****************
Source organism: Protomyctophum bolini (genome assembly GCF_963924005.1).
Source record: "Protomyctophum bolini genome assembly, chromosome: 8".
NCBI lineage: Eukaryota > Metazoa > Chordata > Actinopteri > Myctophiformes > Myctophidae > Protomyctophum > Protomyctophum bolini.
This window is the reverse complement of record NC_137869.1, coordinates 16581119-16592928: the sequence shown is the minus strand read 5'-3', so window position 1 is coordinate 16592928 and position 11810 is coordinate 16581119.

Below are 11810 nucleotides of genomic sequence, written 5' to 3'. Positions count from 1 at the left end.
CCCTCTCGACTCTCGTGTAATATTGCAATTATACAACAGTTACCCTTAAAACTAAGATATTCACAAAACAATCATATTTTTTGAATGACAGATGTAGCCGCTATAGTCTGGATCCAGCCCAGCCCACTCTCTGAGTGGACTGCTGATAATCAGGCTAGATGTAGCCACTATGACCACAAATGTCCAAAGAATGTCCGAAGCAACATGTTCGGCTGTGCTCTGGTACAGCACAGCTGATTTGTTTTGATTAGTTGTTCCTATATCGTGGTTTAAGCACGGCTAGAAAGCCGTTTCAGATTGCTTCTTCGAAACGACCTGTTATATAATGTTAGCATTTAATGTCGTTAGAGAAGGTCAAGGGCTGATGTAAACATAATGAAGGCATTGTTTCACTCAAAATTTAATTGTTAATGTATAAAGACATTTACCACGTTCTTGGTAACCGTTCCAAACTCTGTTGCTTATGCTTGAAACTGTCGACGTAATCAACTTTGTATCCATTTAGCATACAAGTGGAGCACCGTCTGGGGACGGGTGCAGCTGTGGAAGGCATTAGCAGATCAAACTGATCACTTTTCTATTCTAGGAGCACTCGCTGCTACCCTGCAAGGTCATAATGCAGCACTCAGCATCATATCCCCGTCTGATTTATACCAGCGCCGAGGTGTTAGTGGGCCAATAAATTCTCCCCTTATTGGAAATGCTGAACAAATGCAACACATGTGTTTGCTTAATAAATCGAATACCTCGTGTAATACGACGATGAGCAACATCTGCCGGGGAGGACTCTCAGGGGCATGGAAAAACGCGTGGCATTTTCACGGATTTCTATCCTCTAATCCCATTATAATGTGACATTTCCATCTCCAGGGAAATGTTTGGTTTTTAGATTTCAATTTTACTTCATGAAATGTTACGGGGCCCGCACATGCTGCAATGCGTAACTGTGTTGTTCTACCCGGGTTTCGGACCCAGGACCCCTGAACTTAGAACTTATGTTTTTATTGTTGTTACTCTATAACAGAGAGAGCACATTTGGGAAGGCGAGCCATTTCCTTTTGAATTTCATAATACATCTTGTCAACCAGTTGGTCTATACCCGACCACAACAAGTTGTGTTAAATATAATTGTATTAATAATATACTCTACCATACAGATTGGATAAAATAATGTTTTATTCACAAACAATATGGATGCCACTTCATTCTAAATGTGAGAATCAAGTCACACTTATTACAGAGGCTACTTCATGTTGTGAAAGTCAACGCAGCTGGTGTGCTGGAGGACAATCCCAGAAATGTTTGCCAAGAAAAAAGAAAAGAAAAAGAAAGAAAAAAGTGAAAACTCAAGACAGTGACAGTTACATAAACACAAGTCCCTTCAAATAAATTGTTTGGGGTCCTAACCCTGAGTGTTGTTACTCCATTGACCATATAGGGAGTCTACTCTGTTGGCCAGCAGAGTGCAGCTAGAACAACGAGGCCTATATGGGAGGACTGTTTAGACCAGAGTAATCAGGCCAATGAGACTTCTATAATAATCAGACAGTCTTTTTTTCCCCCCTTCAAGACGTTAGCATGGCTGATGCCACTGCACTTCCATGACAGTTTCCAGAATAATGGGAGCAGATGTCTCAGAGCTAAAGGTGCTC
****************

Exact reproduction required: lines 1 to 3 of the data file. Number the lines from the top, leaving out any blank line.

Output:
Source organism: Protomyctophum bolini (genome assembly GCF_963924005.1).
Source record: "Protomyctophum bolini genome assembly, chromosome: 8".
NCBI lineage: Eukaryota > Metazoa > Chordata > Actinopteri > Myctophiformes > Myctophidae > Protomyctophum > Protomyctophum bolini.